Working Memory is the aspect of our memory that we use all the time when conducting any task. It holds small amounts of data for a very short time, which is to be used immediately. Therefore, we can read-back an Air Traffic Control instruction to descend and change Transponder Code and maintain these numbers long enough to enter them into the appropriate systems. Mental repetition may be required to achieve the task, but once completed the information is lost within 30 seconds and replaced with the next set of data we need e.g. setting-up the displays to facilitate an instrument approach.
Typically the capacity of our working memory is 7 digits +/-2. We can extend this by “chunking” digits together into meaningful blocks such as a long telephone number with 12 digits (e.g. 49 123 747 8989) can be chunked as shown into just 4 memorable blocks. Chunking can also be usefully employed to access long-term memory through the use of mnemonics and other tricks, e.g. I always remember the downwind checks for the De Havilland Chipmunk, even though I haven’t flown one for over 30 years – My Friend Fred Has Hairy Balls – Mixture, Fuel, Flaps, Harness, Hood, Brakes!
The more times that data is used in our working memory, then the more likely it is to enter our long-term memory.
Similarly, the more times data is accessed in our long-term memory, then the more likely we are to be able to recall it when needed. This fact gives support to the method of training called “over learning”, where we repeat a procedure or task many more times than is necessary just to perform to a satisfactory level. This is a positive counter-measure to guard against long periods between training and actual performance during live operations; and gives support to the concept of practicing elements of operating that have not been performed for a long time, or at least mentally rehearsing or discussing them.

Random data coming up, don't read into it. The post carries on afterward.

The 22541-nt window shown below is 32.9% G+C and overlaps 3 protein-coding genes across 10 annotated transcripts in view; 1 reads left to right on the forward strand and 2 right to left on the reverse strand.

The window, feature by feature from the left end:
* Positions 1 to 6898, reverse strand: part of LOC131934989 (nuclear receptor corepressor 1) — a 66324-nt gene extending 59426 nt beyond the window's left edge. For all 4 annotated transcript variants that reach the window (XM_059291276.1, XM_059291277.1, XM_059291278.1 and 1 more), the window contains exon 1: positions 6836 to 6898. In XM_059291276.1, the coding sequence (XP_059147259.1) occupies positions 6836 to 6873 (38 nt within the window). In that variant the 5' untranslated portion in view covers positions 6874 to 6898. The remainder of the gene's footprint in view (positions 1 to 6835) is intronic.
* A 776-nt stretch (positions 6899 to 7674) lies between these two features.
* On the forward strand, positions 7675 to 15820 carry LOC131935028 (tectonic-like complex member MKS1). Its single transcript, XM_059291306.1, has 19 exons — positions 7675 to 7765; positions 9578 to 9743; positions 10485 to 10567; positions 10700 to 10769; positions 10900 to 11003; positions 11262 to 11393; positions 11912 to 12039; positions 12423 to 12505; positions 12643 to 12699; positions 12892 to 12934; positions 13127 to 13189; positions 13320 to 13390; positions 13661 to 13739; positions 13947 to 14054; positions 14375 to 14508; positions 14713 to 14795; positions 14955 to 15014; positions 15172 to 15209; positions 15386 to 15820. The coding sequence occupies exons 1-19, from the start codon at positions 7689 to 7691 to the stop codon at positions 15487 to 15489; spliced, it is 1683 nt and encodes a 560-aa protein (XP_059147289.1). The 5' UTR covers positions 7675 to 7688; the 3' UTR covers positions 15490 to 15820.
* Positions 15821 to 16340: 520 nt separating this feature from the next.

Long-term memory can be said to consist of three sections, each defined by the manner in which data is stored – Semantic, Episodic and Unconsciously.
Semantic Memory is our database of facts about things, which is built through repetition and familiarity. We use the semantic memory to understand words, to “do” mathematics and to follow checklists and instructions. This does not mean that everything stored in the semantic memory is correct. If we learn an incorrect fact e.g. Chiang Mai is the capital of Thailand, then this is what we will answer, instead of Bangkok, if someone asks us what is the capital of Thailand? Similarly if we incorrectly learnt and therefore “remember” that we turn the APU on before retracting Flaps after landing, then unless we follow the Checklist we are liable to make an error.
Just because we have meaning and facts stored in our semantic memory does not necessarily mean we can always recall them, when required. Rarely used data can become inaccessible unless we happen to be reminded by some context i.e. a mnemonic (as already mentioned) or something else familiar, like a sequence of events, or a familiar experience. This is why when remembering facts it is useful to engage the imagination, other senses and even the emotions